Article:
The report highlighted new government data citing that GYE grizzlies have expanded their range by 1,500 square miles over just the past two years. They now inhabit nearly 27,000 square miles, a range that has grown 34 percent in the past decade. According to Frank van Manen with the U.S. Geological Survey, who was quoted in the report, this means we can expect to see more bears on private lands where they can encounter humans and attack livestock.
Yet as this website reported on May 18, Chairman of the House Natural Resources Committee Rep. Raul Grijalva (D-Ariz.) has introduced legislation (H.R. 2532: Tribal Heritage and Grizzly Bear Protection Act) to ban grizzly bear hunting in every state except Alaska. The irony is that the wildlife agencies in the three Lower 48 states that have grizzly bear populations say the bear populations in the 22,500-mile GYE have recovered to the point that legal, regulated hunting is now a necessary wildlife management tool and that in some cases the bears exceed the carrying capacity, or the habitat's ability to support a healthy population. Run-ins with bears are happening in agricultural areas where the bears had not been seen for decades, naturally raising tension levels in local communities over the grizzly's status as a federally-protected species. Tracking the issue since the website launched in 2016, NRAHLF.org continues to note that this is precisely why the U.S. Fish and Wildlife Service proposed removing grizzly bears from Endangered Species Act protections in the first place.
For some history on the issue, in 1975 only an estimated 1,000 grizzlies existed in the wild, prompting the introduction of 136 Yellowstone bears to Wyoming, Idaho and Montana. As of 2016, they totaled more than 700—a number once thought impossible—and now are so densely populated in the GYE that they have expanded their wilderness range and in some areas are bordering rural farm/ranch lands. USFWS’ first attempt at delisting the recovered species was in 2007. Anti-hunting extremist groups mobilized, sued the federal government and got the bear re-listed to keep its management under federal government control. When the USFWS gave its proposed removal another go in 2016, instead of celebrating the species’ recovery—which at that point marked a 41-year conservation success story spearheaded in part by hunters—the antis dug in their heels yet again.
It is not an accident that state wildlife agencies are trying to establish a bear hunt in these areas. As grizzly bear populations meet or exceed carrying capacity, the bears are moving farther and farther out of their historic range. Yet anti-hunters are fighting to keep the hunting season in the GYE closed, hoping to make the population even more “stable,” as reported by Fox News, by letting it merge with the Canadian population. If the extremists can turn a blind eye while people are being mauled and killed by these bears, as covered by this website, the fact that the bears are popping up in ranching communities and causing major problems with livestock predation likely will be met with little concern either. As van Manen noted, "Not all grizzly bears are livestock killers, but of course it only takes a few to potentially do quite a bit of killing." With some ranchers I know in these areas already struggling to address the problems brought on by wolf expansion, now another top-tier predator is consuming their livestock.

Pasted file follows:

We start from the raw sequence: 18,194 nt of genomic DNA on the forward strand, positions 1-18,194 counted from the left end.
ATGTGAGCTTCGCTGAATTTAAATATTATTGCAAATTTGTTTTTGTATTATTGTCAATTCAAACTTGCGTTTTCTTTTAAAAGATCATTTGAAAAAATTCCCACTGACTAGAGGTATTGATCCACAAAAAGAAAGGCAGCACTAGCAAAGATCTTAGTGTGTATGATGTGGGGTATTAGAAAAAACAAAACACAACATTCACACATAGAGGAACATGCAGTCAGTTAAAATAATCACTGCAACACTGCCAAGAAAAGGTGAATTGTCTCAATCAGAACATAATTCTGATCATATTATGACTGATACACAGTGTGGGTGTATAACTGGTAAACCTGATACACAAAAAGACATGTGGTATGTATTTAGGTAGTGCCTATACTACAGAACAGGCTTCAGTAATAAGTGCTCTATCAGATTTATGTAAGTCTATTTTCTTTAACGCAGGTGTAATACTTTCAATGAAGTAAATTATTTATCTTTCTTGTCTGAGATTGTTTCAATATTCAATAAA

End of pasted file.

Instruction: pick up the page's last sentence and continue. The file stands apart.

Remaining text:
Acting on emotion and ignoring issues with predators across the West is yet another example of how misguided animal rights extremists make wildlife management problems worse. This is why wildlife management decisions based on solid scientific facts have always been and always will be the foundation of common-sense wildlife conservation and management.
So How Did We Get Here? Wyoming and Idaho officials proposed grizzly bear hunts last year to keep the recovered bear populations in check. They were blocked in September 2018 by U.S. District Judge Dana L. Christensen’s ruling to put their efforts on hold, a move that was spurred on and cheered by animal rights extremists. The National Rifle Association, alongside Safari Club International and others, was one of the groups that fought in court for hunters and for the states’ rights to manage their own wildlife. For details on that court decision and the NRA’s efforts to instill common-sense wildlife management based on wildlife science, check out the following links:
About the Author: NRA Life member, award-winning outdoor TV host and recreational real estate associate broker Phil Phillips of Hayden Outdoors has hunted five continents, taking more than 200 big-game animals and nearly 60 species worldwide. Prior to hosting hunting programs, he started Colorado's first Ranching for Wildlife Program for antelope, which he ran for 15 years. Working alongside professional land managers to restore and protect habitat, Phil went on to guide clients to 500-plus big-game animals that have qualified for the record book. In 1992 Safari Club International honored him as the North American Bowhunting Outfitter of the Year. Email Phil at firstname.lastname@example.org.